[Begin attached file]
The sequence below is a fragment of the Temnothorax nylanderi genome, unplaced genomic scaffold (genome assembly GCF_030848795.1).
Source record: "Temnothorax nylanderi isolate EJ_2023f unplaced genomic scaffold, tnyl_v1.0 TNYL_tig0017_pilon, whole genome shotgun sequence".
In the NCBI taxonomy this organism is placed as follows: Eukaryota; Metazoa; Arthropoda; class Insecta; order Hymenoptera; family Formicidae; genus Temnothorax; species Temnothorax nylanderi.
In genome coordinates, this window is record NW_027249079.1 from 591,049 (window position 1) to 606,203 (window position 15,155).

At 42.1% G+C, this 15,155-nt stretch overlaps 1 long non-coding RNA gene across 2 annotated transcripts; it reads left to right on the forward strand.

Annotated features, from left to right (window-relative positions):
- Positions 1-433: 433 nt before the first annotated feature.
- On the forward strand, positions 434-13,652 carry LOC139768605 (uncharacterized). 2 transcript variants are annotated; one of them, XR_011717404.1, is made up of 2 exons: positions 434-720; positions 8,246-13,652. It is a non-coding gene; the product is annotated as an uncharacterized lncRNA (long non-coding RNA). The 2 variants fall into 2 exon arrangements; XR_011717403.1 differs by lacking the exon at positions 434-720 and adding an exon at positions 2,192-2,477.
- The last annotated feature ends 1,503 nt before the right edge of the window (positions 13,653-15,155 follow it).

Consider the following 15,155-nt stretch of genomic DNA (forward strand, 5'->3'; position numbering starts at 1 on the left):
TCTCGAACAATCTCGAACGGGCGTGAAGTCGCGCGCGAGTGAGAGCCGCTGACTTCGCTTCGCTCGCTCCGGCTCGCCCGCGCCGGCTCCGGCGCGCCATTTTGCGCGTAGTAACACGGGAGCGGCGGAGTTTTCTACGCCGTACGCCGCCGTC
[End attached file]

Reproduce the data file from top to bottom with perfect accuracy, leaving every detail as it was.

The sequence below is a fragment of the Temnothorax nylanderi genome, unplaced genomic scaffold (genome assembly GCF_030848795.1).
Source record: "Temnothorax nylanderi isolate EJ_2023f unplaced genomic scaffold, tnyl_v1.0 TNYL_tig0017_pilon, whole genome shotgun sequence".
In the NCBI taxonomy this organism is placed as follows: Eukaryota; Metazoa; Arthropoda; class Insecta; order Hymenoptera; family Formicidae; genus Temnothorax; species Temnothorax nylanderi.
In genome coordinates, this window is record NW_027249079.1 from 591,049 (window position 1) to 606,203 (window position 15,155).

At 42.1% G+C, this 15,155-nt stretch overlaps 1 long non-coding RNA gene across 2 annotated transcripts; it reads left to right on the forward strand.

Annotated features, from left to right (window-relative positions):
- Positions 1-433: 433 nt before the first annotated feature.
- On the forward strand, positions 434-13,652 carry LOC139768605 (uncharacterized). 2 transcript variants are annotated; one of them, XR_011717404.1, is made up of 2 exons: positions 434-720; positions 8,246-13,652. It is a non-coding gene; the product is annotated as an uncharacterized lncRNA (long non-coding RNA). The 2 variants fall into 2 exon arrangements; XR_011717403.1 differs by lacking the exon at positions 434-720 and adding an exon at positions 2,192-2,477.
- The last annotated feature ends 1,503 nt before the right edge of the window (positions 13,653-15,155 follow it).

Consider the following 15,155-nt stretch of genomic DNA (forward strand, 5'->3'; position numbering starts at 1 on the left):
TCTCGAACAATCTCGAACGGGCGTGAAGTCGCGCGCGAGTGAGAGCCGCTGACTTCGCTTCGCTCGCTCCGGCTCGCCCGCGCCGGCTCCGGCGCGCCATTTTGCGCGTAGTAACACGGGAGCGGCGGAGTTTTCTACGCCGTACGCCGCCGTC